All about Sports Psychology and What Sports Psychologists do to Help Athletes achieve Goals

Mar 08, 2016

Sports Psychology Career: Sports Psychologists speaking with players practice session

The great Tommy Lasorda once said that “the difference between the impossible and the possible lies in a person’s determination.”

While elite athletes must train hard, eat healthily and keep their bodies in top form in order to remain competitive, a significant piece of the performance puzzle is mental. Athletes who are able to visualize their success are not only able to improve their performance, but are also able to calm their nerves before a big competition.

Sometimes athletes need a little help with the visualization process, which is where a sports psychologist comes in.

Like their peers in other specialties of psychology, sports psychologists provide therapy services to their clients. They work with them to overcome problems, enhance performance and meet their athletic goals.

Career in Sports Psychology

According to the American Psychological Association, sports psychologists are trained to help athletes deal with the pressure of competition; enhance their performance by using mental strategies and self-help techniques; provide motivational tools to continue a diet and exercise program, and recover from injuries.

In exchange for their expertise, sports psychologists gain the benefit of working with professional athletes and coaches, traveling to exciting places to assist athletes on the scene and making top wages. The U.S. Bureau of Labor Statistics projects demand for trained sports psychologists will continue to increase over the next decade, with an average annual salary of $70,700.

Psychological Interventions Prove Effective in Pro Sports

What do pro golfer Tiger Woods and pro basketball player Ron Artest of the Los Angeles Lakers have in common? Both have used a sports psychologist to help step up their game.

In 2010, when Artest credited his sports psychologist with helping him to keep his head in the game and therefore to be a successful team player, people thought he was even crazier than usual. Known for his off-kilter behavior and lifestyle, the sports world just assumed it was Artest being his usual off-beat self.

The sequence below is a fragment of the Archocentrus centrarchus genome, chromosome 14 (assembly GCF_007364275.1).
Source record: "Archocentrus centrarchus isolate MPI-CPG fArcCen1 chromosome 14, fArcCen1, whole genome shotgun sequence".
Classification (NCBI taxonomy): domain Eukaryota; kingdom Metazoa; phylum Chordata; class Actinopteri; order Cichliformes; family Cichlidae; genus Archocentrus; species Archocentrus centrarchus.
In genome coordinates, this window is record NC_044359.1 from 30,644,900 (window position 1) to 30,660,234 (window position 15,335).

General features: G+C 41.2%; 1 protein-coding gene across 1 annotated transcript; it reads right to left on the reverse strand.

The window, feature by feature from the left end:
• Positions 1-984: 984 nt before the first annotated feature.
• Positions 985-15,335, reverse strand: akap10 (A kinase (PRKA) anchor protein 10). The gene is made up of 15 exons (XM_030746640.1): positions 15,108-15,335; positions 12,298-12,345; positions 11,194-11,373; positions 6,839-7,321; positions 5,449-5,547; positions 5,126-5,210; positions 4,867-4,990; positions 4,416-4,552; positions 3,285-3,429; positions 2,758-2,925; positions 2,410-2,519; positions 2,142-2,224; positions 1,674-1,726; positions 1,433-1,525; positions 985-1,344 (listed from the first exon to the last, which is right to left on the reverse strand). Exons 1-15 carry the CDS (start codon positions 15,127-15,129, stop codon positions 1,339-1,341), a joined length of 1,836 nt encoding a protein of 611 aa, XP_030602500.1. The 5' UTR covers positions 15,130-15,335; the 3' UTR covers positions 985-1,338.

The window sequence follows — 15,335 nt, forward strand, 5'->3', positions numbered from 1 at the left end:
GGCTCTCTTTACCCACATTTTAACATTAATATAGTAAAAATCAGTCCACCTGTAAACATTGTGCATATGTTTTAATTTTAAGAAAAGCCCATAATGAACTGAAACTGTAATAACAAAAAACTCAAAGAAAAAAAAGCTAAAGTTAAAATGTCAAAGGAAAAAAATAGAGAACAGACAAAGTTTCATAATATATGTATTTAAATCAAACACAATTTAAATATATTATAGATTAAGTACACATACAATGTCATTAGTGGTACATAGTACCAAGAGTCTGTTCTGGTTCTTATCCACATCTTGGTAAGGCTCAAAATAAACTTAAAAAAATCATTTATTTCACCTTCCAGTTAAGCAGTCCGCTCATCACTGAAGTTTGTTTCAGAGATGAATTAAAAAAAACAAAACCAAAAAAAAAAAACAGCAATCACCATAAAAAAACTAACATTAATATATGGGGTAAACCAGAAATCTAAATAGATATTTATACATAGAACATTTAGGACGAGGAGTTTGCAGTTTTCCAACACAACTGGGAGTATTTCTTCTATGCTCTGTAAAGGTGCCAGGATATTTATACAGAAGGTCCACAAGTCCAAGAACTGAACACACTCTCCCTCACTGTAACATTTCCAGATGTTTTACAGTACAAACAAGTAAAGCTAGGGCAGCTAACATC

Flash forward to 2016, and sports psychology has become a more accepted method of honing one’s athletic abilities. In fact, it is increasingly difficult to find a sport that does not make use of sports psychology as part of its training program. National and international rugby teams, soccer teams, college and pro football teams and even some formula one racers all use sports psychologists.

The U.S. Olympic team has worked with sports psychologist for the last six years, and most recently with Karen Cogan in preparation for the Sochi Olympics. In a February 2014 interview with thepsychreport.com, Cogan discussed how it was her job during the Sochi games to work with families of the athletes to make sure any issues they were having did not trickle down to the athletes, causing a distraction during their performance. Cogan and other sports psychologists also worked with the athletes themselves to balance their stress and prepare mentally for each competition.

Helping athletes to deal with distractions that may interfere with their performance is just one task of a sports psychologist. They also:

  • Use visualization, self-talk and relaxation techniques to help athletes enhance their performance.
  • Provide coping mechanisms to help athletes deal with the pressures placed on them by parents, coaches and fans.
  • Create regimens designed to help athletes recover from injuries.

In addition to testimony from the athletes themselves, studies indicate that working with sports psychologists is an effective tool. A study published by the National Institutes of Health found that educationally-based psychological interventions have produced significant increases in performance. Of the 45 studies examined by the NIH, 85 percent revealed positive performance effects.
Among the most well-known sports psychologists are Coleman Griffith, Dr. John F. Murray, Terry Orlick and Timothy Gallwey.

Sports Psychology is not Just for Athletes

As is indicated by their very name, sports psychologists can and do work with both amateur and professional athletes. Additionally, they also may work with the parents and spouses of athletes to help them cope with the intensity that is involved when a family member is a dedicated athlete.

Sports psychologists aren’t just limited to the world of athletes. The mental preparation techniques they use with their athletic clients also can be beneficial in other sectors. For example, a popular technique that is used by sports psychologists is to have their clients visualize what they are going to do in advance. That same technique can prove beneficial in a number of other environments, including corporate America, where building confidence can go a long way toward increased productivity among workers.

The five main techniques used by most sports psychologists – smart goal setting, mental imagery, breathing control, champion’s body language and correct intensity – are all things that can help improve any professional person when applied correctly.

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